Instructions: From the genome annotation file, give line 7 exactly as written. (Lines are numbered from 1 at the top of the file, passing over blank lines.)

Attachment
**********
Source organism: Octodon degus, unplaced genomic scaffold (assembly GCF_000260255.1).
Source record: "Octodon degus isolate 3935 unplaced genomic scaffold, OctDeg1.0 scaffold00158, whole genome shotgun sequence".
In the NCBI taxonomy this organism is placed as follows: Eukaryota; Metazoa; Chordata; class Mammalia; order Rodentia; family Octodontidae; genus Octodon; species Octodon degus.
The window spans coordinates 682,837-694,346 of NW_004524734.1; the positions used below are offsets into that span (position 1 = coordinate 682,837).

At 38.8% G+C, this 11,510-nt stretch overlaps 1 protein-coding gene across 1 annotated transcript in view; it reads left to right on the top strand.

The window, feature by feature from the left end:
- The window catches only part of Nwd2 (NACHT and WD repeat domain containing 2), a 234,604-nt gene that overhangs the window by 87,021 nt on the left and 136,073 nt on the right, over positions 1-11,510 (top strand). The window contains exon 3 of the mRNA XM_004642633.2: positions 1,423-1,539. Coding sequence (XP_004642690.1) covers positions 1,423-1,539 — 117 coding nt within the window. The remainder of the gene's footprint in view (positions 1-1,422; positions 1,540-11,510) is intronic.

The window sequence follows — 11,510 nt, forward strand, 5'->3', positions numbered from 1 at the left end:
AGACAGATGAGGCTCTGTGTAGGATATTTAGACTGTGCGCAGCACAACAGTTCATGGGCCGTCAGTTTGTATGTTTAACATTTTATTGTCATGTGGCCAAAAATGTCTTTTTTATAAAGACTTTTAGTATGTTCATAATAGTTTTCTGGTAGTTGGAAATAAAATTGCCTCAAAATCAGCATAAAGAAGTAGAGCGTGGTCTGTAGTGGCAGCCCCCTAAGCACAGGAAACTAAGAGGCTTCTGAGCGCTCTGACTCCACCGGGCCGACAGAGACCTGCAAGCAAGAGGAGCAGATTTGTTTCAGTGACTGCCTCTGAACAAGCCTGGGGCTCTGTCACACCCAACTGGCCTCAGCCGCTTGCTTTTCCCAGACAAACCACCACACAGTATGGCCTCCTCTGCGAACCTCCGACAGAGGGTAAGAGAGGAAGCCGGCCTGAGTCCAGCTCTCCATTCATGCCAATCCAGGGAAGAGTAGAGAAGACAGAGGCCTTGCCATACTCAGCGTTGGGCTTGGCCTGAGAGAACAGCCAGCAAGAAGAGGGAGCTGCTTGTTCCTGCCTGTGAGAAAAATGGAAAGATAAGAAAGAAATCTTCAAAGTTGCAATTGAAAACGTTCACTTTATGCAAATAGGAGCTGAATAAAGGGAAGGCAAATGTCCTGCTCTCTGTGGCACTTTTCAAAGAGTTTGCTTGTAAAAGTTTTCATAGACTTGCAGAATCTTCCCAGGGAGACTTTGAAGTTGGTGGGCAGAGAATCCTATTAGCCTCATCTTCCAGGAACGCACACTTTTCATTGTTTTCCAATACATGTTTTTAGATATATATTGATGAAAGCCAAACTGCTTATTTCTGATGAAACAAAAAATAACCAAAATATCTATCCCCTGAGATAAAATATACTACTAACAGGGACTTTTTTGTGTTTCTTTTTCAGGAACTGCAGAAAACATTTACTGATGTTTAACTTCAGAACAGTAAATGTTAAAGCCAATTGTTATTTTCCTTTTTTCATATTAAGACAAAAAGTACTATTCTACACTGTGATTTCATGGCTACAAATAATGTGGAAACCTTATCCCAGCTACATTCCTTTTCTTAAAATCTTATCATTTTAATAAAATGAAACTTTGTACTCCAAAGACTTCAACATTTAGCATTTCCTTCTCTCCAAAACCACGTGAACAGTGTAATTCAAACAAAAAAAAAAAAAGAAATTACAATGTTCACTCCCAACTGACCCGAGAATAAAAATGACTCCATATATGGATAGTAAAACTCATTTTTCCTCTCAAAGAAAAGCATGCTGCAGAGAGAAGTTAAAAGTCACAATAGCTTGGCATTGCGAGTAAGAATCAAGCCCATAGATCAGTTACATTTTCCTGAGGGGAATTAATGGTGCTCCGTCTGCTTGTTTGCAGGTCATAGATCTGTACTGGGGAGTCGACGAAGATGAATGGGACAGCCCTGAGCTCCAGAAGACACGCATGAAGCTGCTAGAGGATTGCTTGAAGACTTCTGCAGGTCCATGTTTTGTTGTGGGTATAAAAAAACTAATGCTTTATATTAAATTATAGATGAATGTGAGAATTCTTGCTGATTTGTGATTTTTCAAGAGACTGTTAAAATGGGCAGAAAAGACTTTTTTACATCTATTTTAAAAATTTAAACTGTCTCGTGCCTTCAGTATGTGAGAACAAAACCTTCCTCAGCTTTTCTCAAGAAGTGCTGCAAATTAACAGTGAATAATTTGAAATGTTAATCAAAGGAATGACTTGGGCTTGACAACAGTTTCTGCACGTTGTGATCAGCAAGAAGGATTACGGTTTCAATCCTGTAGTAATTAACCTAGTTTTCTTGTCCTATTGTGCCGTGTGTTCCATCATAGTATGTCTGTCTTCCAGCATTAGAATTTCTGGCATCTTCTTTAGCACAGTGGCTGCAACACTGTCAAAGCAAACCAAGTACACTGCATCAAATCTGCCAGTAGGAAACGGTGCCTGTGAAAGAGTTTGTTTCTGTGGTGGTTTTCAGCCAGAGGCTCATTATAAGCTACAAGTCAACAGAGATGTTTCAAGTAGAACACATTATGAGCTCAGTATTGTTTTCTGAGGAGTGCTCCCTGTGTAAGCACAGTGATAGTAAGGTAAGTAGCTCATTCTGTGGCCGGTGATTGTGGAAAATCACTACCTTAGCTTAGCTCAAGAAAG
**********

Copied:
- The window catches only part of Nwd2 (NACHT and WD repeat domain containing 2), a 234,604-nt gene that overhangs the window by 87,021 nt on the left and 136,073 nt on the right, over positions 1-11,510 (top strand). The window contains exon 3 of the mRNA XM_004642633.2: positions 1,423-1,539. Coding sequence (XP_004642690.1) covers positions 1,423-1,539 — 117 coding nt within the window. The remainder of the gene's footprint in view (positions 1-1,422; positions 1,540-11,510) is intronic.